Step 1: Select a “hot topic” in child development from the following list: effects of divorce, child abuse and neglect, quality of child care, the obesity epidemic, public policies for children, or use of the Internet and social media.
Step 2: Once you have selected your topic, discuss how each level of the environment may affect development, including bidirectional influences and the role of third parties.
TIP: Look at the Ecological system to better answer this discussion
Now that you have read and reviewed the material on cognitive development during the first two years, take your learning a step further by testing your critical thinking skills on this perspective-taking exercise.
Historically, many theories of development have pitted biology, or nature, against environment, or nurture. For example, attempts to explain the ease with which babies acquire language focused either on the ways in which parents teach language to their children or on the emergence of the infant’s innate language abilities. Behaviorist B. F. Skinner believed that language development could be explained entirely by principles of learning, including imitation, reinforcement, and discrimination. Arguing from the nurture position, linguist Noam Chomsky maintained that language is far too complex to be mastered so early and so easily through learning alone. Instead, Chomsky maintained that our language capacity is inborn.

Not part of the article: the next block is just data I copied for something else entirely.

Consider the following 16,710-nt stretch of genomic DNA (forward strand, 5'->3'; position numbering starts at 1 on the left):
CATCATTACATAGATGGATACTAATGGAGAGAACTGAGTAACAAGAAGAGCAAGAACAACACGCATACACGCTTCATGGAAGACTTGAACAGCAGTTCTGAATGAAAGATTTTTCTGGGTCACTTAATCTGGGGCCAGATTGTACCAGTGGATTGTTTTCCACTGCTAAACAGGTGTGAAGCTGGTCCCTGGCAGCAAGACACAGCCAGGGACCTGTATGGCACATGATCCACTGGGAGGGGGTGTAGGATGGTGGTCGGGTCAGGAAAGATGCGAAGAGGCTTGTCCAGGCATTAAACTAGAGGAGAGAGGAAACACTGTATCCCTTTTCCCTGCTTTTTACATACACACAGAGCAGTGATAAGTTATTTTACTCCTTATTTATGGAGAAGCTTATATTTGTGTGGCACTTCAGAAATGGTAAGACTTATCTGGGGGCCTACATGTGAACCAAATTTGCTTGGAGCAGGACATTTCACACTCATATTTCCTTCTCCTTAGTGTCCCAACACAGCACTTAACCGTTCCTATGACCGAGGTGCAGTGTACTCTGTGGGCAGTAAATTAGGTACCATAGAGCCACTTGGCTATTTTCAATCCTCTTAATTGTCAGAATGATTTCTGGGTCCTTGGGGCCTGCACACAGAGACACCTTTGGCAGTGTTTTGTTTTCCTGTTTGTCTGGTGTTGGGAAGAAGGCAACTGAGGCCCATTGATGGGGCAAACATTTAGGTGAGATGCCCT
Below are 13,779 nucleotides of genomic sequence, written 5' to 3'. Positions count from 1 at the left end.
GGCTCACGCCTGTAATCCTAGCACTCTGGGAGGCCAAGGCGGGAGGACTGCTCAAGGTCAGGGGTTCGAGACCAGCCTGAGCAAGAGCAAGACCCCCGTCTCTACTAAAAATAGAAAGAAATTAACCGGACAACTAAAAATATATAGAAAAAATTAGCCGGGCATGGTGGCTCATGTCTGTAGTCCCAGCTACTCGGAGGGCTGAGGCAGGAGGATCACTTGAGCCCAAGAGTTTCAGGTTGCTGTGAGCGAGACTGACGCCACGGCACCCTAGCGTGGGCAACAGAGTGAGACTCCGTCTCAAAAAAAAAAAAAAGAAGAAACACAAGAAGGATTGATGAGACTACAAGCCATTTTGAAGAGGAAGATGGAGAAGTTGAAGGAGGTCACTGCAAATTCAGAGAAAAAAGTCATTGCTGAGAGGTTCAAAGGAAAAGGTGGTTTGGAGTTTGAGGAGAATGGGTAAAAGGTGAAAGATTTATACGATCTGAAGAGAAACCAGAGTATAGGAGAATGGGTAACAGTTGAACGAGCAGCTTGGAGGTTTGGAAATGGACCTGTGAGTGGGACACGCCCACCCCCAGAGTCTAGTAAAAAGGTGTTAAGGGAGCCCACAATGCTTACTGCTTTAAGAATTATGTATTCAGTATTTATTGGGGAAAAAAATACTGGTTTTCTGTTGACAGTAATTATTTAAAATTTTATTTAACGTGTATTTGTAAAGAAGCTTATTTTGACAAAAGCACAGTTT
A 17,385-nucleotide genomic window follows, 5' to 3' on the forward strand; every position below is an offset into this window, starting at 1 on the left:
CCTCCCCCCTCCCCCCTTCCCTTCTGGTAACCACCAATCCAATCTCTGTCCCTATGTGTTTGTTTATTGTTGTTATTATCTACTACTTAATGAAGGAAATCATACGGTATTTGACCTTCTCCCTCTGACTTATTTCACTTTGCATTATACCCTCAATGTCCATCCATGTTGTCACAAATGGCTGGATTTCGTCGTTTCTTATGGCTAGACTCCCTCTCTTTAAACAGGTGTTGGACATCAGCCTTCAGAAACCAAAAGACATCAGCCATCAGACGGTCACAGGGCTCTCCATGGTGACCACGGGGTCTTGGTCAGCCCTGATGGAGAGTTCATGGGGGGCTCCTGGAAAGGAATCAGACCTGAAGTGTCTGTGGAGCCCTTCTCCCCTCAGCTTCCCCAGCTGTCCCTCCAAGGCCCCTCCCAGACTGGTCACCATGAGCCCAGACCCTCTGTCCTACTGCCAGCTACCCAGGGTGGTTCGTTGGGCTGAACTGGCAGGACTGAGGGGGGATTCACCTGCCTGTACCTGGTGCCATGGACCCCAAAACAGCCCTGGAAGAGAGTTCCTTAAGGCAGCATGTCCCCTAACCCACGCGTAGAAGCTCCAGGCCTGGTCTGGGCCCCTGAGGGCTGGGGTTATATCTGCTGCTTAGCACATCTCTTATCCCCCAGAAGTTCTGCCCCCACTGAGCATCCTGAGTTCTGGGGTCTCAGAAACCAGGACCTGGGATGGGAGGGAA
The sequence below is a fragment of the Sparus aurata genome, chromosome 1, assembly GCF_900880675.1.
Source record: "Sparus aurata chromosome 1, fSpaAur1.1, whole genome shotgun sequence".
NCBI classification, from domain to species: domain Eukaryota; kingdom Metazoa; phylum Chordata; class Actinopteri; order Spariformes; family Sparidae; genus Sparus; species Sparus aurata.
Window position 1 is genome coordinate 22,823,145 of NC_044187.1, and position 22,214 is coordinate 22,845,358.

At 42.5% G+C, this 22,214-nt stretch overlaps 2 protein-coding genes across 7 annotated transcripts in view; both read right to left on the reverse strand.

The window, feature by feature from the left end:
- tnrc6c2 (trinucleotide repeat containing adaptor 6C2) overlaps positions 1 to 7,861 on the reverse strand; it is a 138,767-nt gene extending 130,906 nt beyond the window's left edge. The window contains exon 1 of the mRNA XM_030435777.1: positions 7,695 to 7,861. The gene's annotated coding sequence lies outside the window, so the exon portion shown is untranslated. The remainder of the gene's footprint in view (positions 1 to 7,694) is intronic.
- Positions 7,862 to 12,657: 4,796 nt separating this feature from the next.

More recently, developmentalists have concluded that both Skinner’s and Chomsky’s theories have some validity but that neither is completely correct; rather, it is the interaction of nature and nurture within a specific social context that accounts for the ease with which children acquire language.
In this exercise, review the following examples of language use and decide whether each provides evidence of the impact of 1) nature, 2) nurture, or 3) the interaction of nature and nurture in language development. Explain your reasoning.
1. Whenever 8-month-old Juwan wants his mother, he calls out, “Mama,” and she comes running. Consequently, Juwan utters “Mama” much more frequently now than he did at 7 months of age.
2. Even in her very first sentences, 21-month-old Melissa has obviously figured out the basics of subject–predicate word order. Seeing her mother returning from work, for example, she says, “Mommy home,” rather than “home Mommy.”
3. Seven-month-old Tara, who is deaf, has begun to babble manually at about the same time hearing infants begin babbling orally.
4. When Michelle was an infant, she was able to perceive differences among the spoken sounds of many languages. As she grew, her preference for hearing her native language actually influenced the development of her brain. Now a teenager, Michelle can no longer perceive certain speech sounds from languages other than her own.